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Valley Trail picture in Whistler
AlbertPego / Getty Images

Details

  • Hiking, Recreation Type
  • 2 hours to Half Day Time to Spend
4.1
Overall
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Scorecard

  • Value
    5.0
  • Facilities
    3.5
  • Atmosphere
    4.0

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If you're interested in exploring your surroundings but don't want to trek to Brandywine Falls Provincial Park, consider visiting the Valley Trail. This paved, pedestrian-only pathway stretches more than 25 miles. Its convenient location by the Sea-to-Sky Highway makes it easy to reach from Whistler Village, but its lake views and easy-to-traverse boardwalk are what woo active travelers who want to hike, run, bike or rollerblade during the warmer months. Some sections of the trail are also open in winter for fat biking (or mountain biking on snow) and cross-country skiing.

Past visitors appreciated this trail's mostly flat terrain and variety of routes, adding that the northeastern section to Green Lake is especially beautiful. However, a few travelers got lost while on the Valley Trail, so you may want to download Tourism Whistler's Whistler Hiking and Biking Map or pick one up from the visitor center or your hotel before visiting. Also, remember to stick to the right side of the path and watch for bears, which occasionally cross the trail.

The Valley Trail, including its restrooms and picnic areas, is free to access 24 hours a day. Small parking lots are available at some points along the trail, but the easiest way to reach the path is to walk or bike from Whistler Village. If you do not bring your own bike, you can rent one by the hour or day from a local hotel or Whistler bicycle shop like Evolution Whistler and Fanatyk Co Ski & Cycle. Bikes can be reserved in-person, by phone or online using Tourism Whistler's bike rental search portal. For additional information about the Valley Trail, check out Tourism Whistler's website.

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Hotels Nearby

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Aava Whistler Hotel

Aava Whistler Hotel ...

  • 0.1 Miles Away
  • 3.5-star Hotel Class
Adara Hotel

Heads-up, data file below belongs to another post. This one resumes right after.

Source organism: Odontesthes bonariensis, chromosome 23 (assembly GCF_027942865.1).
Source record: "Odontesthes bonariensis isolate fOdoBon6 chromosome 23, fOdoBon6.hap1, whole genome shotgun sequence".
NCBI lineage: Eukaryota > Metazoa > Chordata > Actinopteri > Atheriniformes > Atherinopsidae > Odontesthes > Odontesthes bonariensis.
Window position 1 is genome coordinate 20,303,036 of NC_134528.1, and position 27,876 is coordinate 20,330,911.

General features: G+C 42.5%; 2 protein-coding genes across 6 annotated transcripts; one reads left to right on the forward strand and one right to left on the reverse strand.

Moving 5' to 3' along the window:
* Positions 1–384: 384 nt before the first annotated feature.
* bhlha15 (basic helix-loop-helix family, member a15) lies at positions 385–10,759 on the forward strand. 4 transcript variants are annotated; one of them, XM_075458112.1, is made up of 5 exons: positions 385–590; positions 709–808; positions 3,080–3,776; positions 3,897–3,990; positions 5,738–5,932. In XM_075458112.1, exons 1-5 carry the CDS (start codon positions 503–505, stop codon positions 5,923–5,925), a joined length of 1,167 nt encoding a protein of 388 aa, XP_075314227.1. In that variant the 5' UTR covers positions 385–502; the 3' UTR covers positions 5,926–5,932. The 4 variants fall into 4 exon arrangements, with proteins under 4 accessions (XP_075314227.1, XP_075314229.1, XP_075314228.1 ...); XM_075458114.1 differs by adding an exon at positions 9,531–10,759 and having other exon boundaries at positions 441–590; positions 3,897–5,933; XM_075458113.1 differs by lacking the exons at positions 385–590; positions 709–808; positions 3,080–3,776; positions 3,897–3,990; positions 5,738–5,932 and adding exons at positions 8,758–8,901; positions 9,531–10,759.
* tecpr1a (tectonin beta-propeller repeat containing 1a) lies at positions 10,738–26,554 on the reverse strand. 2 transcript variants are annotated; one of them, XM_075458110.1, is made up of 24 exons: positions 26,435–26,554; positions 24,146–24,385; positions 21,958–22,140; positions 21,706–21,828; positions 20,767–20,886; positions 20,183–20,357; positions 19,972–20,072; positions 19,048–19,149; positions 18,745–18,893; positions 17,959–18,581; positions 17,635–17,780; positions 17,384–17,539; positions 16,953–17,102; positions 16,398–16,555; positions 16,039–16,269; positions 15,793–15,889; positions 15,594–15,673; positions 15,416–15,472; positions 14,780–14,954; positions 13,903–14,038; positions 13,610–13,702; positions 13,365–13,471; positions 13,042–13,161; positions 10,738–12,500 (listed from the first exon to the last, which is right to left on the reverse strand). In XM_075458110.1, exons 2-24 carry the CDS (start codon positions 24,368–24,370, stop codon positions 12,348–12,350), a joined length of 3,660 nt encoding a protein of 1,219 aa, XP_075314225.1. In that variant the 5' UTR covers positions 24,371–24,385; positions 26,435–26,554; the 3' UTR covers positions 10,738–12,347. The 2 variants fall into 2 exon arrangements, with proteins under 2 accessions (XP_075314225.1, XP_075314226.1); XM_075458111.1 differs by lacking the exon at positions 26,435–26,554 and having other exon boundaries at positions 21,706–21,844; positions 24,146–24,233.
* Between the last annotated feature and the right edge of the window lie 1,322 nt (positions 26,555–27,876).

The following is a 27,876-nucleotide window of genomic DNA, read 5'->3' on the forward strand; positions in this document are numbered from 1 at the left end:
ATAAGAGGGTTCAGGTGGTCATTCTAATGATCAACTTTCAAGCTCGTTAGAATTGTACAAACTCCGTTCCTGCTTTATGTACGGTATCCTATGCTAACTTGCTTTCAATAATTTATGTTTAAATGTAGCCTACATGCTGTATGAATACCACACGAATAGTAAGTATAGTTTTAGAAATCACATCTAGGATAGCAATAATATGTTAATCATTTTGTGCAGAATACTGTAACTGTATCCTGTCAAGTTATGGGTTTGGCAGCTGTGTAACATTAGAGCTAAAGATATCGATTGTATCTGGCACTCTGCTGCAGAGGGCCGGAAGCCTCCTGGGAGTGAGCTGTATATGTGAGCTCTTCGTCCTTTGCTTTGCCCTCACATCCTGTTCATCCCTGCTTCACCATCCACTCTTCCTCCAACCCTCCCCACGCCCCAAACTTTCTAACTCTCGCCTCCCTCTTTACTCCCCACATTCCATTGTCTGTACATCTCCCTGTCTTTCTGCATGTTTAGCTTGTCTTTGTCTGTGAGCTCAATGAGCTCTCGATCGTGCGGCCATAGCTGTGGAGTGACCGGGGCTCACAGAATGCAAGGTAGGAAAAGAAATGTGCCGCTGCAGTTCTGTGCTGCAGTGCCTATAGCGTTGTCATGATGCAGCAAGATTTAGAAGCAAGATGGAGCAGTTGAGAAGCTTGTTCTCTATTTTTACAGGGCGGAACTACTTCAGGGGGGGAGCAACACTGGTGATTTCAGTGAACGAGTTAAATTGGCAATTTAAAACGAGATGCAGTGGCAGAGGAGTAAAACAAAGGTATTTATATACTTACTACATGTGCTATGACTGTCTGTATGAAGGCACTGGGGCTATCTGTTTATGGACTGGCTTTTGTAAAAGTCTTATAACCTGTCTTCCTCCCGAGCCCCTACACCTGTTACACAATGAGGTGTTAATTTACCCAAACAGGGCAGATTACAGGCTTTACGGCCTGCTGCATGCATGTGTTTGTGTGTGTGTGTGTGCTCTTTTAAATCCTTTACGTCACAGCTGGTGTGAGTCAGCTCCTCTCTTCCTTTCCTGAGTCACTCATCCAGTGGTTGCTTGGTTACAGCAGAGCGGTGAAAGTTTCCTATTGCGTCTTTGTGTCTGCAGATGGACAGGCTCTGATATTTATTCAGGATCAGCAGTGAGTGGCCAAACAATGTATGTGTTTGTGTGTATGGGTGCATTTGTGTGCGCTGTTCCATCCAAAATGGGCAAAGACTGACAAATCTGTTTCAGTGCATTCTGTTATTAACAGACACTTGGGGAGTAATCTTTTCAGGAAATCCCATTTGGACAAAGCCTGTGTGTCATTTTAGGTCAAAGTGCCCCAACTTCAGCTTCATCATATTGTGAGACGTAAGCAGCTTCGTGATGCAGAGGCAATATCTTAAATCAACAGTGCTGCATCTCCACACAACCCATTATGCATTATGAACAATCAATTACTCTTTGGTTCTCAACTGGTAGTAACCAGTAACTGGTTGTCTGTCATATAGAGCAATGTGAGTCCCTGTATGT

Adara Hotel ...

  • 0.2 Miles Away
  • 3.0-star Hotel Class
The Listel Hotel Whistler

The Listel Hotel Whistler ...

  • 0.1 Miles Away
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#1 Whistler Blackcomb In Whistler, this is the main event. Hordes of skiers and snowboarders flock to Whistler Blackcomb every year and for good reason – its slopes stretch across more than 8,100 ... Read more » Ben Girardi / Getty Images

#2 Whistler Village Part of what makes Whistler such a popular place to visit is the sense of community – and Whistler Village is where it all comes together. Located at the foot of ... Read more » stockstudioX / Getty Images

#3 Valley Trail If you're interested in exploring your surroundings but don't want to trek to Brandywine Falls Provincial Park, consider visiting the Valley Trail. This paved, pedestrian-only pathway stretches more ... Read more » AlbertPego / Getty Images

#4 Whistler Sliding Centre Situated on Whistler Blackcomb near Whistler Village, the Whistler Sliding Centre is home to the 2010 Winter Olympics' bobsled, luge and skeleton tracks. Entry to this Olympic venue is free ... Read more » Dmytro Aksonov / Getty Images

#5 Lost Lake Park Just northeast of Whistler Village, Lost Lake Park is an ideal spot for those looking for nearby cross-country skiing in the winter or hiking trails and a beach in the ... Read more » stockstudioX / Getty Images

#6 Brandywine Falls Provincial Park Although Whistler is best known for its ski slopes, once the weather warms up, this winter sports haven offers multiple opportunities to get outdoors and explore nature. And one of ... Read more » Basic Elements Photography / Getty Images